• US students in middle of pack on financial knowhow

    Updated: Wed, Jul 9, 2014

    WASHINGTON (AP) — In an increasingly global economy, just 1 in 10 teenagers around the world is able to make some key — but complex — financial decisions, including choosing among various loans or analyzing invoices and pay slips. The picture is no better in the United States, where only 9.4 percent of 15-year-olds were able to answer the most difficult questions on an international test of their financial knowledge and skills. More than 1 in 6 U.S. students did not reach the baseline level of proficiency in financial literacy. At best, those students could make only simple decisions on everyday spending, said a report released Wednesday by the Paris-based Organization for Economic Cooperation and Development.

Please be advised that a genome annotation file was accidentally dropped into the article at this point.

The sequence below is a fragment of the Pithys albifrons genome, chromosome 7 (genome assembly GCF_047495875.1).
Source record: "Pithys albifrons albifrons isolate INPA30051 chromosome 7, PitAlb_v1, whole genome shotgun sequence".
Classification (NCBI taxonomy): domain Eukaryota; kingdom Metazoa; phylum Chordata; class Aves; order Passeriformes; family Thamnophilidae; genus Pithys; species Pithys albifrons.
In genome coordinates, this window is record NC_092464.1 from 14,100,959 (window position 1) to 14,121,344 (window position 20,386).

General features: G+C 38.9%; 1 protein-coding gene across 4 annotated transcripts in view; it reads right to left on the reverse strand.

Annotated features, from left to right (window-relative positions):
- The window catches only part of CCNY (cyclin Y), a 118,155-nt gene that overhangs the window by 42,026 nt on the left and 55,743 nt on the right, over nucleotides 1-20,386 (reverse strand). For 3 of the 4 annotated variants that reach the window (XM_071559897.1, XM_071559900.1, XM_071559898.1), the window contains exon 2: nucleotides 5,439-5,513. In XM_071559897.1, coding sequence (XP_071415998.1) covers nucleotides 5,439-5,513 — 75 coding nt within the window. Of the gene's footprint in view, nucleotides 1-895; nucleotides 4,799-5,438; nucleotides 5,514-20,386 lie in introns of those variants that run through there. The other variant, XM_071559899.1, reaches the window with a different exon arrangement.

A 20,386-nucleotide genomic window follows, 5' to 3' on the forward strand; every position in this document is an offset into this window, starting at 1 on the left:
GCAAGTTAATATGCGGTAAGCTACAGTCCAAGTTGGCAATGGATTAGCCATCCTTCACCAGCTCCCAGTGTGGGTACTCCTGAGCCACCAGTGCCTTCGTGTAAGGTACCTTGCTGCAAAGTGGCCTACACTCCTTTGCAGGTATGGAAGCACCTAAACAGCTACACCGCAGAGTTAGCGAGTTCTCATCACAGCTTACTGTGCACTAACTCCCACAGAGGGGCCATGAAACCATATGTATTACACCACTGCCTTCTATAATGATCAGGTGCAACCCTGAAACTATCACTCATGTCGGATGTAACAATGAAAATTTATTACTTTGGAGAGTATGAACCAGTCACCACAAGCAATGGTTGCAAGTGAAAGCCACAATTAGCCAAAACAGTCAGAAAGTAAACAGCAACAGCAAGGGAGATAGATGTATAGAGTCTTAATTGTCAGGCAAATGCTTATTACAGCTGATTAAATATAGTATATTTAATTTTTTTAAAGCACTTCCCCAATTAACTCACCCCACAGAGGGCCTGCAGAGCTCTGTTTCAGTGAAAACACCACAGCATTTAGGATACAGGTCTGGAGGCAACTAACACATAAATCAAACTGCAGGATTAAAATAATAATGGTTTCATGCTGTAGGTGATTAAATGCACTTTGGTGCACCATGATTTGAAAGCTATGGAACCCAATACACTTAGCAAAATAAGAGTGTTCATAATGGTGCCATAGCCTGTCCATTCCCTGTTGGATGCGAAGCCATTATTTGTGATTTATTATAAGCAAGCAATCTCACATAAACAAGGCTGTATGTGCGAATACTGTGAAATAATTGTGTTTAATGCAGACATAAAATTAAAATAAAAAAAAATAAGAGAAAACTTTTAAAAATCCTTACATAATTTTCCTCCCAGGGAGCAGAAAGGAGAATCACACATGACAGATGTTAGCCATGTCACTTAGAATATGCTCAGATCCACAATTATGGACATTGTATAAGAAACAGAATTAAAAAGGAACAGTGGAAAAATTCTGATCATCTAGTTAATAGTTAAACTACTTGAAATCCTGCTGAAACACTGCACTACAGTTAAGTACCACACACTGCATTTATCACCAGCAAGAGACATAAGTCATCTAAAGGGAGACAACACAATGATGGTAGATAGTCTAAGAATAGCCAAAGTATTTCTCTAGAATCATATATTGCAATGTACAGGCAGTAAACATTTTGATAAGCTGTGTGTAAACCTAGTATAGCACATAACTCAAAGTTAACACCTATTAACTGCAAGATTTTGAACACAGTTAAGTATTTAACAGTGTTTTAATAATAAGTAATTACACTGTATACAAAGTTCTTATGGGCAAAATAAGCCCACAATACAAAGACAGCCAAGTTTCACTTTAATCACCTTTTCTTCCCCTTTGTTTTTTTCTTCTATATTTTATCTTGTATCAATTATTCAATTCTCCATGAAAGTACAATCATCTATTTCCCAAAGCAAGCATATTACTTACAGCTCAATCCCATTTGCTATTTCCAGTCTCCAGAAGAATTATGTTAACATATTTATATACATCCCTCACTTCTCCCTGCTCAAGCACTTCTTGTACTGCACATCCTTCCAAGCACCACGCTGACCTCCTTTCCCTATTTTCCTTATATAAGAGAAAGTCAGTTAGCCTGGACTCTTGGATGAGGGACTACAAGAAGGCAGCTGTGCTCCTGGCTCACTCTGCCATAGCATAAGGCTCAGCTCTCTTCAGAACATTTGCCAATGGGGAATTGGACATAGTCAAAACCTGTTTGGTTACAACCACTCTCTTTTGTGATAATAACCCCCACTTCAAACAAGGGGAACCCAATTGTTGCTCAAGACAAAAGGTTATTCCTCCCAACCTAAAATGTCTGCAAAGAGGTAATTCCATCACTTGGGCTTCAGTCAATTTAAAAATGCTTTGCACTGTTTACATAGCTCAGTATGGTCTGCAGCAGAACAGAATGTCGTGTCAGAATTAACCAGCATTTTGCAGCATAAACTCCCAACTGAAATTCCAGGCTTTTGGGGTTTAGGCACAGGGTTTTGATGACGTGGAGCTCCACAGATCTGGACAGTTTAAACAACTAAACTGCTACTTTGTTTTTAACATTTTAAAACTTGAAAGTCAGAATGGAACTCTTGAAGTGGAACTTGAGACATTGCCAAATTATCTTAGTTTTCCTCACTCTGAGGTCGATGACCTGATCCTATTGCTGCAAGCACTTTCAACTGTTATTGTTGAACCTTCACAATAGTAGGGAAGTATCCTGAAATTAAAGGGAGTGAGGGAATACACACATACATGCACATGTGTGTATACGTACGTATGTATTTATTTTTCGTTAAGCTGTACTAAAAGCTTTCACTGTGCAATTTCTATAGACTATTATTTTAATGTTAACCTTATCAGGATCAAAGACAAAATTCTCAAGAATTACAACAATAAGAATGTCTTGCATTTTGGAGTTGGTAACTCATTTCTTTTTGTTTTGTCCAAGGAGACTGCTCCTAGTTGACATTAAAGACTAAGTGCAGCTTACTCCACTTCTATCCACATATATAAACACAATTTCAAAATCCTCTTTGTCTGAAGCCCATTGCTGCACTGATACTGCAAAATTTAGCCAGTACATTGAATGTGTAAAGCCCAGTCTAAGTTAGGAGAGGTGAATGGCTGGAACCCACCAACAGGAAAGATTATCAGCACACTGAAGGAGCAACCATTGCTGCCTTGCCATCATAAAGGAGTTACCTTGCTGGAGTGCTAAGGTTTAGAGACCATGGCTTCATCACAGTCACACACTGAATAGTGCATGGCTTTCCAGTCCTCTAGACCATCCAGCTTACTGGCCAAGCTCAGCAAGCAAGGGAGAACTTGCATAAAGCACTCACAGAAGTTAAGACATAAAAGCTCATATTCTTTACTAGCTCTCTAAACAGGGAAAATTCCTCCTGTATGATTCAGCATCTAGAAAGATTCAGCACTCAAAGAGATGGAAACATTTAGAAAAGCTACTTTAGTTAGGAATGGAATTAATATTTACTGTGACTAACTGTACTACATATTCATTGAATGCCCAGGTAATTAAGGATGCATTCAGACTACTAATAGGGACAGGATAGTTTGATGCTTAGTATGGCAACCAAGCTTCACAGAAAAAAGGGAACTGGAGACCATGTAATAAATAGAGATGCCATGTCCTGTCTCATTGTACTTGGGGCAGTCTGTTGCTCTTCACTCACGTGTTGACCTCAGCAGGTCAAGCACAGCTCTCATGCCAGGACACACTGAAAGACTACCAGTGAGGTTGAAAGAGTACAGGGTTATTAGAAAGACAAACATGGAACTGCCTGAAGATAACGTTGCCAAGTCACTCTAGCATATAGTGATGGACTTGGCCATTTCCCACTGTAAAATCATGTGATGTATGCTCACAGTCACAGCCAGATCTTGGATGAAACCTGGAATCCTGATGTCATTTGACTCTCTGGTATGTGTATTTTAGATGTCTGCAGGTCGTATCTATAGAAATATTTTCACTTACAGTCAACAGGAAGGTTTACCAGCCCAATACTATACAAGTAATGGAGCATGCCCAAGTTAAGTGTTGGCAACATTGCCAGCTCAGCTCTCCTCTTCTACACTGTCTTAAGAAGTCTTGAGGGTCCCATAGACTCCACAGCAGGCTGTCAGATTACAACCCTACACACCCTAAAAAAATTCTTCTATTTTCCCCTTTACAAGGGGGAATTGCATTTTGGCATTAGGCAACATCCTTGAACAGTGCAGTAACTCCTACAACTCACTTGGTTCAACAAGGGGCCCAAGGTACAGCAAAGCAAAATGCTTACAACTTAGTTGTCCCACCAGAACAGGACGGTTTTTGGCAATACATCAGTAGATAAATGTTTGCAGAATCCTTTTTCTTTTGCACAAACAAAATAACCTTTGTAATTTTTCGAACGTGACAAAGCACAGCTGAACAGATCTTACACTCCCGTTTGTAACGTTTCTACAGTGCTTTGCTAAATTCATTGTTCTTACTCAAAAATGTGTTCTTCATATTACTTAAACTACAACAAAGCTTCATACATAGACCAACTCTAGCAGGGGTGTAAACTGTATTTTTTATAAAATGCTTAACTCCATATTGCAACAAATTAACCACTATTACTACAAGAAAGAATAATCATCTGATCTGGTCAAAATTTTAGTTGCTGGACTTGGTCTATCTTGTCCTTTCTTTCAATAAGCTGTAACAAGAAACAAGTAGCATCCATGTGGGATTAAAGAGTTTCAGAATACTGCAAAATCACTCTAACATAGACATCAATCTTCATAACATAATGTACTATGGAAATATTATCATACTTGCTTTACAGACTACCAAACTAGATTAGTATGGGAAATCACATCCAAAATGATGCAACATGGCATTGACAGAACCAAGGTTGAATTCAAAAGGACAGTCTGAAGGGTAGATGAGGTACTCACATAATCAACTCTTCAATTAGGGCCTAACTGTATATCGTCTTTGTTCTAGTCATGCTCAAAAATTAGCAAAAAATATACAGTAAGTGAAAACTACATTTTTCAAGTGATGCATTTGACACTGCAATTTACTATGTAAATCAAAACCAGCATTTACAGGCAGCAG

• Nuclear site workers test thousands of air samples

    Updated: Wed, Jul 9, 2014

    RICHLAND, Wash. (AP) — About 12,000 air samples taken on the Hanford Nuclear Reservation this year after more than three dozen workers reported being sickened by chemical vapors have failed to find a cause for the problem, Hanford officials said Wednesday. But Hanford officials said that doesn't mean that workers aren't getting sick. "Our workers are not exposed to vapors, but they are having symptoms," said Tom Fletcher of the U.S. Department of Energy, which manages Hanford. "The question is: 'Why?' " "This isn't something we are taking lightly," Fletcher said. None of the 12,000 air samples taken this year showed chemical levels above occupational-exposure limits, Fletcher said.